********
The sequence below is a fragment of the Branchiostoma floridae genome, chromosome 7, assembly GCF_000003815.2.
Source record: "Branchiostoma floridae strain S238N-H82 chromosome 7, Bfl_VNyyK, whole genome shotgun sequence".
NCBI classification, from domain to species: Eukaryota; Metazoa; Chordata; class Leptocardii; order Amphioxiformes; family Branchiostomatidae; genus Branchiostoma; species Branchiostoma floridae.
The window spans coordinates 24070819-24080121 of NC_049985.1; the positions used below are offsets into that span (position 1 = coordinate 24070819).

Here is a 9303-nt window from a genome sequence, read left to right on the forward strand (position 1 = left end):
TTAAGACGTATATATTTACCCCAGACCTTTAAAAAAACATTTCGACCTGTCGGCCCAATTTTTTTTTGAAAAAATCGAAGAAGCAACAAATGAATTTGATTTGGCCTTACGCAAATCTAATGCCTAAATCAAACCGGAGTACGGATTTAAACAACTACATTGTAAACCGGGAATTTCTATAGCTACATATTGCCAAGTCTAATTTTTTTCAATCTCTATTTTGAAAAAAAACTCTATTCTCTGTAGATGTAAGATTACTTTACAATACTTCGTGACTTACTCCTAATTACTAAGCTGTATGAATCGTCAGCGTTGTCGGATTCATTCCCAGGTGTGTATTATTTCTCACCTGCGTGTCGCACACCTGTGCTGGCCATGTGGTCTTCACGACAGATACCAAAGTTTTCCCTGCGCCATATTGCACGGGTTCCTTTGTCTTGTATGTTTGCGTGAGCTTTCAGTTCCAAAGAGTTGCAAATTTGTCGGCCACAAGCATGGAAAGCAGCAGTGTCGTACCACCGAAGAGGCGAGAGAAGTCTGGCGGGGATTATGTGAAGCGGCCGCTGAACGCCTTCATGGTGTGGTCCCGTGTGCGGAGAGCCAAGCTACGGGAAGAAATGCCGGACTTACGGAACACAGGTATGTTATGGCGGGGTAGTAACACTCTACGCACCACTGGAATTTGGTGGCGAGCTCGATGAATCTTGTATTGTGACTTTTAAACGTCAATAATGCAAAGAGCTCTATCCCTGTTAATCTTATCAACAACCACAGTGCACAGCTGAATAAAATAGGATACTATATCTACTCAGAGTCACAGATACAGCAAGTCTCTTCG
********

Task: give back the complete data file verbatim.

The sequence below is a fragment of the Branchiostoma floridae genome, chromosome 7, assembly GCF_000003815.2.
Source record: "Branchiostoma floridae strain S238N-H82 chromosome 7, Bfl_VNyyK, whole genome shotgun sequence".
NCBI classification, from domain to species: Eukaryota; Metazoa; Chordata; class Leptocardii; order Amphioxiformes; family Branchiostomatidae; genus Branchiostoma; species Branchiostoma floridae.
The window spans coordinates 24070819-24080121 of NC_049985.1; the positions used below are offsets into that span (position 1 = coordinate 24070819).

Here is a 9303-nt window from a genome sequence, read left to right on the forward strand (position 1 = left end):
TTAAGACGTATATATTTACCCCAGACCTTTAAAAAAACATTTCGACCTGTCGGCCCAATTTTTTTTTGAAAAAATCGAAGAAGCAACAAATGAATTTGATTTGGCCTTACGCAAATCTAATGCCTAAATCAAACCGGAGTACGGATTTAAACAACTACATTGTAAACCGGGAATTTCTATAGCTACATATTGCCAAGTCTAATTTTTTTCAATCTCTATTTTGAAAAAAAACTCTATTCTCTGTAGATGTAAGATTACTTTACAATACTTCGTGACTTACTCCTAATTACTAAGCTGTATGAATCGTCAGCGTTGTCGGATTCATTCCCAGGTGTGTATTATTTCTCACCTGCGTGTCGCACACCTGTGCTGGCCATGTGGTCTTCACGACAGATACCAAAGTTTTCCCTGCGCCATATTGCACGGGTTCCTTTGTCTTGTATGTTTGCGTGAGCTTTCAGTTCCAAAGAGTTGCAAATTTGTCGGCCACAAGCATGGAAAGCAGCAGTGTCGTACCACCGAAGAGGCGAGAGAAGTCTGGCGGGGATTATGTGAAGCGGCCGCTGAACGCCTTCATGGTGTGGTCCCGTGTGCGGAGAGCCAAGCTACGGGAAGAAATGCCGGACTTACGGAACACAGGTATGTTATGGCGGGGTAGTAACACTCTACGCACCACTGGAATTTGGTGGCGAGCTCGATGAATCTTGTATTGTGACTTTTAAACGTCAATAATGCAAAGAGCTCTATCCCTGTTAATCTTATCAACAACCACAGTGCACAGCTGAATAAAATAGGATACTATATCTACTCAGAGTCACAGATACAGCAAGTCTCTTCG